Forging wills and bank cheques could now be near impossible thanks to a team of physicists in Rome (Italy). Writing in the latest issue of the Institute of Physics journal, Journal of Optics A, the scientists announce a new technique that can detect forged handwriting better than ever before.
Professor Giuseppe Schirripa Spagnolo, Carla Simonetti and Lorenzo Cozzella from the Università degli Studi “Roma Tre” in Rome, Italy, have devised a forgery detection method that creates a 3D hologram of a piece of handwriting and analyses tiny variations and bumps along its path using two common scientific techniques: virtual reality and image processing.
Until now, detecting forged signatures or handwriting has generally been done by experts who analyse the sequence of individual “strokes” in a piece of handwriting using normal, 2D samples. However, a good forgery can go undetected at the 2D level because it isn’t always easy to determine the exact sequence of strokes.
Researchers create new technique for manipulating polarization of terahertz radiation
20.07.2017 | Brown University
Holograms taken to new dimension
19.07.2017 | University of Utah
Physicists have developed a new technique that uses electrical voltages to control the electron spin on a chip. The newly-developed method provides protection from spin decay, meaning that the contained information can be maintained and transmitted over comparatively large distances, as has been demonstrated by a team from the University of Basel’s Department of Physics and the Swiss Nanoscience Institute. The results have been published in Physical Review X.
For several years, researchers have been trying to use the spin of an electron to store and transmit information. The spin of each electron is always coupled...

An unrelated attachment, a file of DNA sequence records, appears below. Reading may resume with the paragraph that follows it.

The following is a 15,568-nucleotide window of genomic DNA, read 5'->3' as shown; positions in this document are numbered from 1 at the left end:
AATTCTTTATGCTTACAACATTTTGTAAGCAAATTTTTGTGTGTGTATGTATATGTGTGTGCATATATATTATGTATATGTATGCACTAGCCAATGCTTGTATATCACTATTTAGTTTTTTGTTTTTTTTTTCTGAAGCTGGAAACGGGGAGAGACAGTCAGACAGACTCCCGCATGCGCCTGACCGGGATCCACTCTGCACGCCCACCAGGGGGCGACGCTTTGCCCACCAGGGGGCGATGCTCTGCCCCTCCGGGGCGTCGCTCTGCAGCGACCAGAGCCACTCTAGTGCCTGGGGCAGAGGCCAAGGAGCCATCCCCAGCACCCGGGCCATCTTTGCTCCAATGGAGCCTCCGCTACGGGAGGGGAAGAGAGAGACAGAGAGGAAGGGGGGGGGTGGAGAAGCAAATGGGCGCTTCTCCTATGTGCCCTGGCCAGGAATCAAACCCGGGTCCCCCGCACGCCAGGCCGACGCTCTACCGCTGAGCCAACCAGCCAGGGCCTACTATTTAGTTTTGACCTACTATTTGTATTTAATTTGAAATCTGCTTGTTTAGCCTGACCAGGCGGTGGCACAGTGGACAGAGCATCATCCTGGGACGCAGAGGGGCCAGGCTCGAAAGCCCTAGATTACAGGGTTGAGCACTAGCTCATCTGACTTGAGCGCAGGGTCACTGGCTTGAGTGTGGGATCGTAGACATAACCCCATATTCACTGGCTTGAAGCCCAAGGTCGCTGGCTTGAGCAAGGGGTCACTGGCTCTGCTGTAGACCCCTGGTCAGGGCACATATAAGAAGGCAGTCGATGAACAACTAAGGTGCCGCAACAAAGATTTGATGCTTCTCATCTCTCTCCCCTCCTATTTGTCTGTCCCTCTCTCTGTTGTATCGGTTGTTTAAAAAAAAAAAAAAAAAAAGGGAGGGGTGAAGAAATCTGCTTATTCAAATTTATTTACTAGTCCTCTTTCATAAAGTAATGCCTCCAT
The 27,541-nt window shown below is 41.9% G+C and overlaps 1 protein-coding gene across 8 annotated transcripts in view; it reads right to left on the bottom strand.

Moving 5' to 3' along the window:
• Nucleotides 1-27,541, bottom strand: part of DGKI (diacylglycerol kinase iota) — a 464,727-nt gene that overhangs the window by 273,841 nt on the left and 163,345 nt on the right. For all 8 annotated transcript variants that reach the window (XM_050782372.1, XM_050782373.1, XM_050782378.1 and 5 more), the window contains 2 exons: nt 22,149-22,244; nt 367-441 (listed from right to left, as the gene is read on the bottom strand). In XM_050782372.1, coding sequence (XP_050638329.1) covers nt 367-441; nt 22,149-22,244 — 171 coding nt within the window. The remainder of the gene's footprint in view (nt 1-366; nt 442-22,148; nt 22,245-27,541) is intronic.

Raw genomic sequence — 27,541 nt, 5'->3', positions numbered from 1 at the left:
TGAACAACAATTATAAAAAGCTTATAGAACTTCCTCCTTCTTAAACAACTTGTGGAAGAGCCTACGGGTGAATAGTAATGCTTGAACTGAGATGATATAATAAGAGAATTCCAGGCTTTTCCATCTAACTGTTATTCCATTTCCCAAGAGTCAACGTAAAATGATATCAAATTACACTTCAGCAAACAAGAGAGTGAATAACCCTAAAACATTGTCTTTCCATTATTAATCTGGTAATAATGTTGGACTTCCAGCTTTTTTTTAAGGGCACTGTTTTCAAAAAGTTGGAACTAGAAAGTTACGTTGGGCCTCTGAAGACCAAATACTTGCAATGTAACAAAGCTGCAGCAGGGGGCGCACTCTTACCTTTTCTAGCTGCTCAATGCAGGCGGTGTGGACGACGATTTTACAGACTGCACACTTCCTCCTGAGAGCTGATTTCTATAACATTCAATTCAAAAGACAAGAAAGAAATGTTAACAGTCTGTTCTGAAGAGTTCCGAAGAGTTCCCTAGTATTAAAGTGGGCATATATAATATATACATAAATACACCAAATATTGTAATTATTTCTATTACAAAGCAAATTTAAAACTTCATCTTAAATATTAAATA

What is the mass of a proton? Scientists from Germany and Japan successfully did an important step towards the most exact knowledge of this fundamental constant. By means of precision measurements on a single proton, they could improve the precision by a factor of three and also correct the existing value.
To determine the mass of a single proton still more accurate – a group of physicists led by Klaus Blaum and Sven Sturm of the Max Planck Institute for Nuclear...
The research team of Prof. Dr. Oliver Einsle at the University of Freiburg's Institute of Biochemistry has long been exploring the functioning of nitrogenase....
A one trillion tonne iceberg - one of the biggest ever recorded -- has calved away from the Larsen C Ice Shelf in Antarctica, after a rift in the ice,...
Physics supports biology: Researchers from PTB have developed a model system to investigate friction phenomena with atomic precision
Friction: what you want from car brakes, otherwise rather a nuisance. In any case, it is useful to know as precisely as possible how friction phenomena arise –...
19.07.2017 | Event News
12.07.2017 | Event News
12.07.2017 | Event News
20.07.2017 | Information Technology
20.07.2017 | Materials Sciences
20.07.2017 | Physics and Astronomy